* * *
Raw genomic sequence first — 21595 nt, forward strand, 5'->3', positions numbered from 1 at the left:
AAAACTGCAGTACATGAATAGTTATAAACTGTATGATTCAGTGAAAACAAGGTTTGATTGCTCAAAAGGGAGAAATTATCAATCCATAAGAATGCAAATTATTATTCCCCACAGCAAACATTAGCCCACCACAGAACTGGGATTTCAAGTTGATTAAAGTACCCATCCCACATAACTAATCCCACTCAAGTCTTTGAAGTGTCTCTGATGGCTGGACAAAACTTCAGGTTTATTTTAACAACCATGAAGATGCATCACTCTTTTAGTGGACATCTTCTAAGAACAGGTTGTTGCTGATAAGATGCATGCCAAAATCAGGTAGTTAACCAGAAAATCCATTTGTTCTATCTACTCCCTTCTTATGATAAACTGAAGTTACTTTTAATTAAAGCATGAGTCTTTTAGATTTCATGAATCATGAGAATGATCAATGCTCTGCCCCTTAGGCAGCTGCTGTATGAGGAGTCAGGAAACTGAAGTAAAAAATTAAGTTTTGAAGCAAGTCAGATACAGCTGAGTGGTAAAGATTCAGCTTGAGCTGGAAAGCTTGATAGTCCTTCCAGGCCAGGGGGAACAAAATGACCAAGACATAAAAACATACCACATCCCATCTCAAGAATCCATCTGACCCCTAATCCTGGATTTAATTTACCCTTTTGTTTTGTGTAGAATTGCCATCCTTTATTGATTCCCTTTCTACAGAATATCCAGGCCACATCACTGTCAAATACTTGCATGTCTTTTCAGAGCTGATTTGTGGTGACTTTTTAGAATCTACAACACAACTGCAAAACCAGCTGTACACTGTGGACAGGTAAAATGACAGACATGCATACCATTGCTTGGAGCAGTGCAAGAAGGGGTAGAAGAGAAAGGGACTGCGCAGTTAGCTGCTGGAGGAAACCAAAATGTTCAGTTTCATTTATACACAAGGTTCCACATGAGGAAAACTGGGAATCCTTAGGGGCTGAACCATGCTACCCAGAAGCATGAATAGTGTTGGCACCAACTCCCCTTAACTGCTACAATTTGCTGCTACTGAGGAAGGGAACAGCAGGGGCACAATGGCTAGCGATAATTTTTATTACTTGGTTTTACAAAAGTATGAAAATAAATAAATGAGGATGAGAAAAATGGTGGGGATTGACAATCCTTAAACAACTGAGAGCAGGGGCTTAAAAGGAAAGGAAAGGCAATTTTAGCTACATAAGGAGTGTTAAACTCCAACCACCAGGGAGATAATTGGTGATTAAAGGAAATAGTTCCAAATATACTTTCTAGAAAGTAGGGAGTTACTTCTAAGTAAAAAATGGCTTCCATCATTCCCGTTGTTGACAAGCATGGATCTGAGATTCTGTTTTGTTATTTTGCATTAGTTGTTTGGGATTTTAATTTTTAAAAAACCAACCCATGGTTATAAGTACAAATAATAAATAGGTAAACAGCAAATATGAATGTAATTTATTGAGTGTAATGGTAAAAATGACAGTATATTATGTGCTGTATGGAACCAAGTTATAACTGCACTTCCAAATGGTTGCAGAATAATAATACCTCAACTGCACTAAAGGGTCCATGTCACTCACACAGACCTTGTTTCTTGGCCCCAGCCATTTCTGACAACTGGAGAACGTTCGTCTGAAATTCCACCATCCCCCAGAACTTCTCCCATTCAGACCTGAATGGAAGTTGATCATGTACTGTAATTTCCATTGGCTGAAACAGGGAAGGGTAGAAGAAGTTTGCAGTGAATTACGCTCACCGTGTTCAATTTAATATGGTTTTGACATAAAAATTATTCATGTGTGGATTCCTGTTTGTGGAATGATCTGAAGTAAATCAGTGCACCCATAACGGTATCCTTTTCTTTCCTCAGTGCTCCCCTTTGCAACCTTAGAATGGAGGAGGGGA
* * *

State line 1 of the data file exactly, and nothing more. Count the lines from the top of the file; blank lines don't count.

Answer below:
Raw genomic sequence first — 21595 nt, forward strand, 5'->3', positions numbered from 1 at the left: